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IPAF report gives new insight into MEWP accidents worldwide


March 19, 2020
By Crane & Hoist Canada
Faith Cobaine, IPAF marketing and membership manager at the IPAF booth at CONEXPO/CON-AGG. PHOTO: Jay Koblun

Accidents while using Mobile Elevating Work Platforms (MEWPs) are proportionally more likely when working in public areas or alongside roads than on controlled work sites such as construction sites, commercial or rental premises, according to the latest detailed safety analysis from the International Powered Access Federation (IPAF).

IPAF’s Global MEWP Safety Report 2016-2018 presents key findings from the federation’s analysis of accident statistics gathered through its worldwide accident reporting project, which has incident reporting from 25 countries around the globe. The report is now available to view or download on www.ipaf.org.

Accidents on construction sites account for the joint highest average number per year, but as MEWPs are used much more widely in construction than in other sectors and locations, they are in fact proportionally less likely to occur on a controlled work site than in a remote location or a public area, such as alongside a road, the report shows.

As well as the increased proportional risk of an accident occurring when working away from controlled job sites, the new report identifies recurring underlying causes of incidents involving MEWPs as falls from the platform, electrocutions, entrapments, MEWP tip-overs and MEWPs being struck by another vehicle. This is in line with previous years’ fatal accident analysis and demonstrates yet again that the industry should focus on ways to reduce underlying factors common to these types of incident.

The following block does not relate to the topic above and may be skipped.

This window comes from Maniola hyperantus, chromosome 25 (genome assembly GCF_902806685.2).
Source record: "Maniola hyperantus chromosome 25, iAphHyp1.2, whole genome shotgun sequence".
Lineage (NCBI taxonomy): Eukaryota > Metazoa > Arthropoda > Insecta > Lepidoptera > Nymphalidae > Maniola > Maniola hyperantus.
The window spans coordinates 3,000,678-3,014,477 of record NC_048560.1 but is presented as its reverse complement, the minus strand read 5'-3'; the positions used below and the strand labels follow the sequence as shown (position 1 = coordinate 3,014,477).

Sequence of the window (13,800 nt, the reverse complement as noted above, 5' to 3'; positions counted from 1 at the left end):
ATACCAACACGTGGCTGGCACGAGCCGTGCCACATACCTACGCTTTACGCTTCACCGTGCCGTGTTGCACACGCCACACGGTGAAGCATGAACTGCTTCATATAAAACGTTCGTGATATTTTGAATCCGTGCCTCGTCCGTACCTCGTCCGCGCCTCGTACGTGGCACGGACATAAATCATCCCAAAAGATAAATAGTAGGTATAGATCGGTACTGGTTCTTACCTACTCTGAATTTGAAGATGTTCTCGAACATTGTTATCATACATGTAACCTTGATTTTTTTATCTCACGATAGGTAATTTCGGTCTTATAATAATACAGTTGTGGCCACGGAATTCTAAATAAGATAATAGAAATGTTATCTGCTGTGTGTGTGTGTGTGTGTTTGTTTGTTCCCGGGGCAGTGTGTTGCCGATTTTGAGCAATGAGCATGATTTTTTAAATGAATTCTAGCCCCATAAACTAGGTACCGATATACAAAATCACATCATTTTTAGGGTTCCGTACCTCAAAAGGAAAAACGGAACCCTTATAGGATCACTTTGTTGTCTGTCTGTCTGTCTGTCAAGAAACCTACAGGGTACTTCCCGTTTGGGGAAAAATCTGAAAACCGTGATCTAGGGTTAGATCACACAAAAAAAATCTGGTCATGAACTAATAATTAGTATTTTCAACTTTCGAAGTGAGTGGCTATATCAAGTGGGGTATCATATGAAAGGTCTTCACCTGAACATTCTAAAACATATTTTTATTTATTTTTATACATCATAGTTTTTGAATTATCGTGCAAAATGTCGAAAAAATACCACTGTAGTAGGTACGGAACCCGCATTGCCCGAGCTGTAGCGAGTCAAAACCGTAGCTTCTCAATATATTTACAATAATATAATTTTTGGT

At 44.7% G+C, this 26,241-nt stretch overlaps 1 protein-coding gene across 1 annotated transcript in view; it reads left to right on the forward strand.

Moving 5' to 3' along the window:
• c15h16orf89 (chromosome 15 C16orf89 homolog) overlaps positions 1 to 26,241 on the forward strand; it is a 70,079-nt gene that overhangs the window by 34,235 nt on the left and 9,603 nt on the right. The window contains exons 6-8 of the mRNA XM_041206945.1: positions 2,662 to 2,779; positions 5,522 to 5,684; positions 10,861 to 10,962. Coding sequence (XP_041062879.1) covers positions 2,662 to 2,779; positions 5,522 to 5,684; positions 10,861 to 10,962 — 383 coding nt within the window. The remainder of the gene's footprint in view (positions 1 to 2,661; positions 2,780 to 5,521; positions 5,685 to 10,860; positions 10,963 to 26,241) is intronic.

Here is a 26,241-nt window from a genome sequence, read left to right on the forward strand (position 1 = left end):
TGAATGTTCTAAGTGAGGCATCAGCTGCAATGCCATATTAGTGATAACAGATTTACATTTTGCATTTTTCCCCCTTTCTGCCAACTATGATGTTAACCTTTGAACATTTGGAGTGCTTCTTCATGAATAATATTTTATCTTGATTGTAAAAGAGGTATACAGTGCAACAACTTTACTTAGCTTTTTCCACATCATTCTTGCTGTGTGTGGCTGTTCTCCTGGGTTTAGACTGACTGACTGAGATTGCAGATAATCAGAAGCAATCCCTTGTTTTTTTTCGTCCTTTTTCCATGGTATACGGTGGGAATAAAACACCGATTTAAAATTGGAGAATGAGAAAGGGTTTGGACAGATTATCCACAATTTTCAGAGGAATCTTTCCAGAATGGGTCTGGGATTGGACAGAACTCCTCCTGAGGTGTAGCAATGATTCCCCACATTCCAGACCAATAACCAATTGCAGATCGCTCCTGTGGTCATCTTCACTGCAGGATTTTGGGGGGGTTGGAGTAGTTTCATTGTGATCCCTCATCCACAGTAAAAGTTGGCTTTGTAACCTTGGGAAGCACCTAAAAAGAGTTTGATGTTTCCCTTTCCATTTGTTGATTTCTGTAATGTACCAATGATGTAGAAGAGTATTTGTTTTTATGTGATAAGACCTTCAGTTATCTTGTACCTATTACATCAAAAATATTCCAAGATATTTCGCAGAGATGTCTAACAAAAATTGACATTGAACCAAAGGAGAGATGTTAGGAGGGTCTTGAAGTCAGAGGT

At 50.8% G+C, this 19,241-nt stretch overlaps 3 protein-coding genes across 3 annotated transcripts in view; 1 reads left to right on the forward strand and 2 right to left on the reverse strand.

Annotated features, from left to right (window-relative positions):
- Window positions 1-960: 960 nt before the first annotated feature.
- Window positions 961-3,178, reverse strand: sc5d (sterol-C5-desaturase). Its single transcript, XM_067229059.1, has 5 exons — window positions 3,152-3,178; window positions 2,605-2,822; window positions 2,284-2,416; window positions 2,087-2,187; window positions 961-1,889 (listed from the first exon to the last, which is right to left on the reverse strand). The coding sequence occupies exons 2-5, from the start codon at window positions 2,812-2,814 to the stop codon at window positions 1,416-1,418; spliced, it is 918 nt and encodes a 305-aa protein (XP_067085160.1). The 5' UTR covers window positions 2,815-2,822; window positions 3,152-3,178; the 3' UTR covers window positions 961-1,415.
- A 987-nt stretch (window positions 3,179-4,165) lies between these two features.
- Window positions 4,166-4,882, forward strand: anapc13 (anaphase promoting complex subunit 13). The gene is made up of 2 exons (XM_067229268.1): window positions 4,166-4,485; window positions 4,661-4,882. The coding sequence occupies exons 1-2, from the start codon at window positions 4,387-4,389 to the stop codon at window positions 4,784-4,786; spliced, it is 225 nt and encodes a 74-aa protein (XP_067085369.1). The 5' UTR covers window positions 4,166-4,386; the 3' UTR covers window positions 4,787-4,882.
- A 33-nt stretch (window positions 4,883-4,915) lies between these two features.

“With this report there’s a new methodology to much of the analysis and the way the findings are presented, plus the report is interspersed with key recommendations to mitigate common risk factors,” says Richard Whiting, IPAF’s general market manager for UK and Ireland, who has been working to finalize the report and present the findings. “We’ve worked hard along with a dedicated group of IPAF members to analyze, interpret and present the data in a new way, to assist the wider industry to stay safe.”

“One key change is that, rather than comparing a full year’s accident data to previous years, the most recent three full years of available data have been combined to produce an aggregate and average number of incidents – combining data into a larger overall set allows trends over time to be more readily identified,” he says.

Other key indications

The industries in which deaths most frequently are forestry and construction, with maintenance and electrical service sectors third and fourth respectively. Both forestry and construction had an annual average of 19 reported fatalities, but the total number of days worked using MEWPs in construction worldwide is far higher than in forestry, so a fatal accident is proportionally more likely in the latter than on a construction site.

“Renewed focus must be brought to bear to warn managers and operators of the relatively higher proportional risks of a major or fatal accident when not working on a controlled, segregated work site. IPAF’s Street Smart safety campaign already seeks to do this; we must look at how best to evolve this campaign to help reduce electrocutions or other accidents in forestry, for instance,” says Whiting.

Peter Douglas, IPAF’s CEO & MD, a member of the UK Country Council was instrumental in initiating the ongoing worldwide incident reporting project in 2012.

“MEWPs are still among the safest ways to conduct work at height. When unplanned incidents do occur, it is vital we capture that data and analyze the resulting statistics to see what trends are occurring and to influence IPAF’s technical guidance, adapt our training programme and inform our safety campaigns.

“We must work with our members and all industry stakeholders to improve incident reporting. It’s vital that all incidents including minor mishaps and near misses are logged; this helps identify heightened risk and mitigate underlying factors to reduce the number of major accidents or fatalities that do occur using the knowledge gained,” said Douglas.